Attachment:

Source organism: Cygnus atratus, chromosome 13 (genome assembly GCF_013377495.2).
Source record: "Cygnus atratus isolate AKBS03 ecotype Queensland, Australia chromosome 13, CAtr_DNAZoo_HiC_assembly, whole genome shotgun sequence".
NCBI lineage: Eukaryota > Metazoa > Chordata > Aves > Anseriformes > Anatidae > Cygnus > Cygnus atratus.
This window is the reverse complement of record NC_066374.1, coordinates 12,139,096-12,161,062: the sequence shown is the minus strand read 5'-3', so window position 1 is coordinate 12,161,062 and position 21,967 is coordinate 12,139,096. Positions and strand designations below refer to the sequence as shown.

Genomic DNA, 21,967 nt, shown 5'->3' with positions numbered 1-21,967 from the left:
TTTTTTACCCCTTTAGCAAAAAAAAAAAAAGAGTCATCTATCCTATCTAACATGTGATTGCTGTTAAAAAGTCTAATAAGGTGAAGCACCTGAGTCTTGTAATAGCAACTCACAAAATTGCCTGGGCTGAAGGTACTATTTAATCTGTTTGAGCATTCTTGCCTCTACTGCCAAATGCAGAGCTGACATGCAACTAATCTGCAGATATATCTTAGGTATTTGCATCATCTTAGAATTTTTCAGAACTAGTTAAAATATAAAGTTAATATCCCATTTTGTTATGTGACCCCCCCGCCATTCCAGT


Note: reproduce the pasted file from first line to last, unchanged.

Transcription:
Source organism: Cygnus atratus, chromosome 13 (genome assembly GCF_013377495.2).
Source record: "Cygnus atratus isolate AKBS03 ecotype Queensland, Australia chromosome 13, CAtr_DNAZoo_HiC_assembly, whole genome shotgun sequence".
NCBI lineage: Eukaryota > Metazoa > Chordata > Aves > Anseriformes > Anatidae > Cygnus > Cygnus atratus.
This window is the reverse complement of record NC_066374.1, coordinates 12,139,096-12,161,062: the sequence shown is the minus strand read 5'-3', so window position 1 is coordinate 12,161,062 and position 21,967 is coordinate 12,139,096. Positions and strand designations below refer to the sequence as shown.

Genomic DNA, 21,967 nt, shown 5'->3' with positions numbered 1-21,967 from the left:
TTTTTTACCCCTTTAGCAAAAAAAAAAAAAGAGTCATCTATCCTATCTAACATGTGATTGCTGTTAAAAAGTCTAATAAGGTGAAGCACCTGAGTCTTGTAATAGCAACTCACAAAATTGCCTGGGCTGAAGGTACTATTTAATCTGTTTGAGCATTCTTGCCTCTACTGCCAAATGCAGAGCTGACATGCAACTAATCTGCAGATATATCTTAGGTATTTGCATCATCTTAGAATTTTTCAGAACTAGTTAAAATATAAAGTTAATATCCCATTTTGTTATGTGACCCCCCCGCCATTCCAGT